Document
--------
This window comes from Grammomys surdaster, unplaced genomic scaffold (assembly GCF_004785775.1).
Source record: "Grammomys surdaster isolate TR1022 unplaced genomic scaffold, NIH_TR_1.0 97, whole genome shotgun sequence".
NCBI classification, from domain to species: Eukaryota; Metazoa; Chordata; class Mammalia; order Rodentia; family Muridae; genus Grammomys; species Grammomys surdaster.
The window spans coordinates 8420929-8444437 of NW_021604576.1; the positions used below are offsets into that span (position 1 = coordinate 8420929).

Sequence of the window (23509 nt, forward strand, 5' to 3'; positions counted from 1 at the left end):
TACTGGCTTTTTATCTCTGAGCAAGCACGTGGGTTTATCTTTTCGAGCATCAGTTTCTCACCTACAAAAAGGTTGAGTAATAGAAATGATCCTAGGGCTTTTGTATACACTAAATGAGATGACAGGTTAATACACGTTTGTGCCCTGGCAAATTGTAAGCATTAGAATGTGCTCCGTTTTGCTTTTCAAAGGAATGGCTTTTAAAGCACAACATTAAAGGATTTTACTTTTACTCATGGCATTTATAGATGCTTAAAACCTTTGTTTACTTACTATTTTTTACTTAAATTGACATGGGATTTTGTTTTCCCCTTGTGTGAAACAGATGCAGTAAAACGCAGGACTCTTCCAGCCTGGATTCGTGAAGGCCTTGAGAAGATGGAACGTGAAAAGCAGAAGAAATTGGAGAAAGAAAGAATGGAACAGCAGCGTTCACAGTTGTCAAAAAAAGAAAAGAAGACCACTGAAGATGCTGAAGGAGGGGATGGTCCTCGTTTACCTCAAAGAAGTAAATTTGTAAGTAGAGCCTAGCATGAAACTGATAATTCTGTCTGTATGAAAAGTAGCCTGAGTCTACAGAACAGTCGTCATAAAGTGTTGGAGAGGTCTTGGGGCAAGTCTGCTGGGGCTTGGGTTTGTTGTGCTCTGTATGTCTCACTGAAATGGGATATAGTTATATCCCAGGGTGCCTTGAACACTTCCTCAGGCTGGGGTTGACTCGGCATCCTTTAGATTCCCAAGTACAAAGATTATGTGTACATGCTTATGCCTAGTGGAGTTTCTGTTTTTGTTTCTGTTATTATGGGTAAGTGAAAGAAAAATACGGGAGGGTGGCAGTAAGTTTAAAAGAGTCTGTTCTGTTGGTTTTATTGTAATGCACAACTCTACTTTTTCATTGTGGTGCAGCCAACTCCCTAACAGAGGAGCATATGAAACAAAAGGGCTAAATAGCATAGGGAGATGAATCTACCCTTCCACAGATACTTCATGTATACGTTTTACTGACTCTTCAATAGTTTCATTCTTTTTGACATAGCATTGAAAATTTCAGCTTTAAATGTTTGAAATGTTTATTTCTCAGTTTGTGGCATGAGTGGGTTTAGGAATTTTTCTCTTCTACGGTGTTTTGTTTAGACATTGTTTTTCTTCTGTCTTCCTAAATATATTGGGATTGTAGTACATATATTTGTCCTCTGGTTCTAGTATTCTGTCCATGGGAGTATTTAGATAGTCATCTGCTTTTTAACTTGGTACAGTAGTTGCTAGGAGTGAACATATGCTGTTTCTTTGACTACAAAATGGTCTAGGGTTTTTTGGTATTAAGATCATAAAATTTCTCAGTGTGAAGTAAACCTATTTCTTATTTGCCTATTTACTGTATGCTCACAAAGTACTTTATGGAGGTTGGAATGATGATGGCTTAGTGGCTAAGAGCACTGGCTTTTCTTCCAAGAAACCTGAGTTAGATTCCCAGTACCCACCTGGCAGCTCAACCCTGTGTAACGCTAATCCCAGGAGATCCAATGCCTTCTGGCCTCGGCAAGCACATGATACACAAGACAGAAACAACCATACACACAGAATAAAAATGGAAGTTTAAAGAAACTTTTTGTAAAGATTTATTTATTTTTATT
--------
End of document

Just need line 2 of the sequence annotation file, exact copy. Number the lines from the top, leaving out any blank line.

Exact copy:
Source record: "Grammomys surdaster isolate TR1022 unplaced genomic scaffold, NIH_TR_1.0 97, whole genome shotgun sequence".